Woodstock at 50
During three days of Woodstock in August of 1969, Anthony DeCurtis of the School of Arts and Sciences was 18, growing up in New York City and obsessed with the music that would form the foundation of his writing and teaching.
Junior Margarita Ortiz conducted a comprehensive survey of 18 sites as a summer intern for the Historic Germantown consortium in her hometown of Philadelphia.
Mary Frances Berry on the 55th anniversary of the Civil Rights Act of 1964
Africana Studies professor Mary Frances Berry discusses the history of civil rights legislation, and where the 1964 bill fits in.
Lamentations for Sudan
Sudanese scholar Ali Ali-Dinar, a senior lecturer in the Department of Africana Studies, discusses the ongoing uprising in the East African country and the Sudan massacre.
Adolph Reed is retiring. But he’s still got more to say
After more than 40 years as a political science professor, incisive commentator, and mentor to countless students, Reed is ending his teaching career. Now, he can turn his full attention to writing, and the 2020 campaign.
Japan’s modern monarchy: How it works
Professor of Japanese history Frederick Dickinson explains the significance of the Japanese monarchy as a new emperor takes the throne—and President Trump becomes the first world leader to meet him.
Latin American and Latino Studies celebrates 30 years of growth, plans for the future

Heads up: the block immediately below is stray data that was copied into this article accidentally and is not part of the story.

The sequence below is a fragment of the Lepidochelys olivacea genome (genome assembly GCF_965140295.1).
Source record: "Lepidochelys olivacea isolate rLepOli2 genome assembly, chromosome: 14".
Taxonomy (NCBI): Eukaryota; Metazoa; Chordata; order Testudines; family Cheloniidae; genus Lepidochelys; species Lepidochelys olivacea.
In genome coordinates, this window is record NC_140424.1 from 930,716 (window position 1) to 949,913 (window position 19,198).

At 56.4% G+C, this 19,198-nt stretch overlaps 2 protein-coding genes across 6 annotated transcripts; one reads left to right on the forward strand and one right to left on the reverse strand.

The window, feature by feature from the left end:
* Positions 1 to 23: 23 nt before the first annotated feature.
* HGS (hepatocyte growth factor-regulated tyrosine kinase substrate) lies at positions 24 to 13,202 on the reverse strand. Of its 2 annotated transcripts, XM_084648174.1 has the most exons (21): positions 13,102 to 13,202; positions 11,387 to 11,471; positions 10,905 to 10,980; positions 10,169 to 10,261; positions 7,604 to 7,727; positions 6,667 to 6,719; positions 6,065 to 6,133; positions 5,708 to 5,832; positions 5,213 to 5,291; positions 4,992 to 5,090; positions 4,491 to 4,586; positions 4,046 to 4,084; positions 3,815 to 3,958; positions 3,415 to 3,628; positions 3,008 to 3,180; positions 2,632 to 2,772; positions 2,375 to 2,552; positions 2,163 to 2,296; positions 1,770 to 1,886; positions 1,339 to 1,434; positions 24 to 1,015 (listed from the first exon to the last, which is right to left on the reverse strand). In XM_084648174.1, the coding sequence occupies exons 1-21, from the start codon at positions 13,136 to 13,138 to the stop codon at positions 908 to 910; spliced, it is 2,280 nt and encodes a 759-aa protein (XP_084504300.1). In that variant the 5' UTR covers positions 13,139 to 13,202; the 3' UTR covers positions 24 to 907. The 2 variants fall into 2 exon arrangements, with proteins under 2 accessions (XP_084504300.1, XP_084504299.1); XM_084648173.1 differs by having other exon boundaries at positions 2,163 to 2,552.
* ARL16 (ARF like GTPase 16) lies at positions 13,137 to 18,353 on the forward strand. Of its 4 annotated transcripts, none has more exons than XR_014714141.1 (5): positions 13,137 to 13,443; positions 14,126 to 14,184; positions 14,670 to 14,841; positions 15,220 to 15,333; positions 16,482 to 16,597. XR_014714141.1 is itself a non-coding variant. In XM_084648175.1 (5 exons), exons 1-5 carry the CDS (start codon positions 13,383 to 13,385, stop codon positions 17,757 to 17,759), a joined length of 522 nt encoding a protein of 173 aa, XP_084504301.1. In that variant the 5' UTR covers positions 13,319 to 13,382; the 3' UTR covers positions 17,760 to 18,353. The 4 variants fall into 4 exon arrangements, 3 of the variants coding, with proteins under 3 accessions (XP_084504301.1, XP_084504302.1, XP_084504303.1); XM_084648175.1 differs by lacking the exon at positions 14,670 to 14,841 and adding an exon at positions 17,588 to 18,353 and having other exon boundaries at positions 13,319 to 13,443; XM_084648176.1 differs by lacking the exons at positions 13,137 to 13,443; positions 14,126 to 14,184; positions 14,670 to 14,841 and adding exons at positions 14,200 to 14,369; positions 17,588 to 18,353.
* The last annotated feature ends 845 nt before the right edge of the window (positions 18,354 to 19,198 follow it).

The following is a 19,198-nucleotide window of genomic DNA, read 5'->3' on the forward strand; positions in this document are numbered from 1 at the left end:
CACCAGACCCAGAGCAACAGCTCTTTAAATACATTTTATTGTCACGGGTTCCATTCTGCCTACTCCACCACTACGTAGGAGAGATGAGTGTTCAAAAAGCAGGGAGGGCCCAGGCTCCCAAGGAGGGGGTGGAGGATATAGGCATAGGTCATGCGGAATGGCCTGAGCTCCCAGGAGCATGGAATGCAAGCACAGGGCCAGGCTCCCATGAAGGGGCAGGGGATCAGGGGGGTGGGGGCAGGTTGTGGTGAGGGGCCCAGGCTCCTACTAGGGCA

What began as a handful of faculty and students has matured into a program offering a major and minor, grants, and a local and international community hub.
In conversation with the Russian ambassador
During an event on campus, Professor Mitchell Orenstein spoke with Anatoly Antonov about ‘fake news,’ U.S.-Russia relations, and why arms control negotiations need to resume.
Twenty-five years after the Rwandan genocide, memorials remember the 800,000 who died
Penn historic preservation professor Randall Mason has been working with the country’s government since 2016 to protect and conserve such monuments.
Research, context, and community merge at Penn and Slavery Symposium
Students, faculty, and community members gathered to talk about the University’s connections to slavery.
In the News
Touring Philly’s Black History Along South Street From Du Bois Home to Standard Theater
Penn students Helen Fetaw, Nathaniel Gertzman, and Ramon Garcia Gomez joined Penn chaplain and professor Chaz Howard to lead a Black History Month tour of South Street.
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Material Mourning in the Secular Sculpture Garden
Donovan Schaefer of the School of Arts and Sciences contributed an opinion piece about Treptow, a Soviet war memorial and mass grave in Berlin.
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